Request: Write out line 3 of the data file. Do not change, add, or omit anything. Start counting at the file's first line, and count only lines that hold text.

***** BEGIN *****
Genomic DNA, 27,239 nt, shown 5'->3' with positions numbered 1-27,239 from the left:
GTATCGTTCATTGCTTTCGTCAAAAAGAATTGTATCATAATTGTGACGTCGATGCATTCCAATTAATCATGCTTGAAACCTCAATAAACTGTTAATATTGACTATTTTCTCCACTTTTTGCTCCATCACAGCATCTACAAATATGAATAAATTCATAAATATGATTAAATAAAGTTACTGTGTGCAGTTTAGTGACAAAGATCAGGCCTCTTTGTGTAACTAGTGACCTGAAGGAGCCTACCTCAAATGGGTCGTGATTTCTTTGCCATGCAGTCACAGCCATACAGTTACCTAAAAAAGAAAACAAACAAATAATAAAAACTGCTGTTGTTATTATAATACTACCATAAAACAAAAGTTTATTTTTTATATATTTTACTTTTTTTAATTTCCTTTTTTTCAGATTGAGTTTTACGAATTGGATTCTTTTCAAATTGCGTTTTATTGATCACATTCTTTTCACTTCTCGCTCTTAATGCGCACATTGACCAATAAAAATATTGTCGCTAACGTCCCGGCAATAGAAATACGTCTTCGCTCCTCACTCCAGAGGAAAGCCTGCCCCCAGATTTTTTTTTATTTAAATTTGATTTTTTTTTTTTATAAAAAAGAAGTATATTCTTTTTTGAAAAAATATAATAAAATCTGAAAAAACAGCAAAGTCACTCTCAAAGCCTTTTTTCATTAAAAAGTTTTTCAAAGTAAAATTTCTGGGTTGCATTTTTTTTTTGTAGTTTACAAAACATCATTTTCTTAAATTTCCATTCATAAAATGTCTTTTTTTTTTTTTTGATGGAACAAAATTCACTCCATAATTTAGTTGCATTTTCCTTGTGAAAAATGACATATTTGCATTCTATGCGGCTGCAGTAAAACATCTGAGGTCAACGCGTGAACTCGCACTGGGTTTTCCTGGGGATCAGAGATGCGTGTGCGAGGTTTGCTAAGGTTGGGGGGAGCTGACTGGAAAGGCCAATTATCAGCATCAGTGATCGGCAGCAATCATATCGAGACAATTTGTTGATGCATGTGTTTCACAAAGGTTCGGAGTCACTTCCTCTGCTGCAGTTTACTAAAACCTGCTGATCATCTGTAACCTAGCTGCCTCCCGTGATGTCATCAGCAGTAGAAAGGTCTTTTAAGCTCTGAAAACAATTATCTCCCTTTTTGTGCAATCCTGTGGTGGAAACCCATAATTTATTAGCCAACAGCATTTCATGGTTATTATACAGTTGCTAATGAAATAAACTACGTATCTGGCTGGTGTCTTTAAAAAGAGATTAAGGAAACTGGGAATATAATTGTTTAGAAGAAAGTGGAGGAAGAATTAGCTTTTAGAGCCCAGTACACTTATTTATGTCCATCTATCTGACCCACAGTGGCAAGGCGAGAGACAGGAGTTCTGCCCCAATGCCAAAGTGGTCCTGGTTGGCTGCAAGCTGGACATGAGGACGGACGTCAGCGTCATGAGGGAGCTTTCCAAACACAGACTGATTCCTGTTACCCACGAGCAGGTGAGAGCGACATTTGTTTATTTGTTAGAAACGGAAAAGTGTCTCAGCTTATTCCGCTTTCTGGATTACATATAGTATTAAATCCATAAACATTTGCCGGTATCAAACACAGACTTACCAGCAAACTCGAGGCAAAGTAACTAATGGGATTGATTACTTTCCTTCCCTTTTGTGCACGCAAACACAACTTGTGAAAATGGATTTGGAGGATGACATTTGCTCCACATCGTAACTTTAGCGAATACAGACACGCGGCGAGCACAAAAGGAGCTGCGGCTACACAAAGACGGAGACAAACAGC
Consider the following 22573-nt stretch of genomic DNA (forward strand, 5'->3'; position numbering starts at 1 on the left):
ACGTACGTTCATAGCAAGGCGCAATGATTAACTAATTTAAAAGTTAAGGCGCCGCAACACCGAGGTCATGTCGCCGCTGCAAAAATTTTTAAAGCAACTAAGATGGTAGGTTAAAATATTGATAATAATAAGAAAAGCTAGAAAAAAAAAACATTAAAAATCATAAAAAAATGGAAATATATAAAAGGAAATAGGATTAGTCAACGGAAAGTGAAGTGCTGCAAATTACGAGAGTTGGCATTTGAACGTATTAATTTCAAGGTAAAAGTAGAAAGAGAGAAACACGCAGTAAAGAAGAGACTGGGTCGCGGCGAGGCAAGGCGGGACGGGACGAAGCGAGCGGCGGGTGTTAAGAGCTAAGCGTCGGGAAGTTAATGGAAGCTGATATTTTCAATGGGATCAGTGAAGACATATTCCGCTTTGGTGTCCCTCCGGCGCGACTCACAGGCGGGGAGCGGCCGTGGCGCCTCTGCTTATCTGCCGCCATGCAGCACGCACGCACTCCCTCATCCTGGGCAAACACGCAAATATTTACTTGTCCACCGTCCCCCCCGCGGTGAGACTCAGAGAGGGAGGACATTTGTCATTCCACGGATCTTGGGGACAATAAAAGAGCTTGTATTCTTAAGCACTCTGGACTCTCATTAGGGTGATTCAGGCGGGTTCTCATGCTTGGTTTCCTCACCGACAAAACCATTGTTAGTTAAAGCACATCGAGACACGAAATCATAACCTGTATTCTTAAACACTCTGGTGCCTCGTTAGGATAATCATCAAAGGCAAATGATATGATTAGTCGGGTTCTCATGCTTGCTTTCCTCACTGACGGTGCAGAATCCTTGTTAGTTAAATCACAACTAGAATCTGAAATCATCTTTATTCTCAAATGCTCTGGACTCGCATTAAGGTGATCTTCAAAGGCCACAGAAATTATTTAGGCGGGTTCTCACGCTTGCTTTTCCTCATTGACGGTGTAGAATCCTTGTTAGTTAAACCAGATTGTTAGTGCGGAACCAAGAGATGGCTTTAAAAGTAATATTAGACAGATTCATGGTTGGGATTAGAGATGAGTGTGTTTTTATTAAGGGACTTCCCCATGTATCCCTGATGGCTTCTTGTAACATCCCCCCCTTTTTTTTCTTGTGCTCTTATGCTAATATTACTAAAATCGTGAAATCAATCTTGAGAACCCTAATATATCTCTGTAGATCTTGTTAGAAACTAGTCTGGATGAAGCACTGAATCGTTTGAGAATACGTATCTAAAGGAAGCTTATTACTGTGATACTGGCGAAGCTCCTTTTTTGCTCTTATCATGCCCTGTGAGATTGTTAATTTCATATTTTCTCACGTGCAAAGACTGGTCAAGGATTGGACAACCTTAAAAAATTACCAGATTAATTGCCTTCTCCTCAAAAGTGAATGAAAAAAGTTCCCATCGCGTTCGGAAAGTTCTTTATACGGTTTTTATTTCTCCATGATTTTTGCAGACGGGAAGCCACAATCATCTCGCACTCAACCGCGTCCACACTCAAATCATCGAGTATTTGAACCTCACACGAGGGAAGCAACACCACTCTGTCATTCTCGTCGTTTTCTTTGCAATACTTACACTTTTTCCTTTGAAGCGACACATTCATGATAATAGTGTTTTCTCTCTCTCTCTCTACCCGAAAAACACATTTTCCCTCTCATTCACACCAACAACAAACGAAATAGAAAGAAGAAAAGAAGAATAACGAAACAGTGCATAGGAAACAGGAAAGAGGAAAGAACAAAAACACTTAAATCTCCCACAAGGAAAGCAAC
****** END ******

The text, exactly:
Consider the following 22573-nt stretch of genomic DNA (forward strand, 5'->3'; position numbering starts at 1 on the left):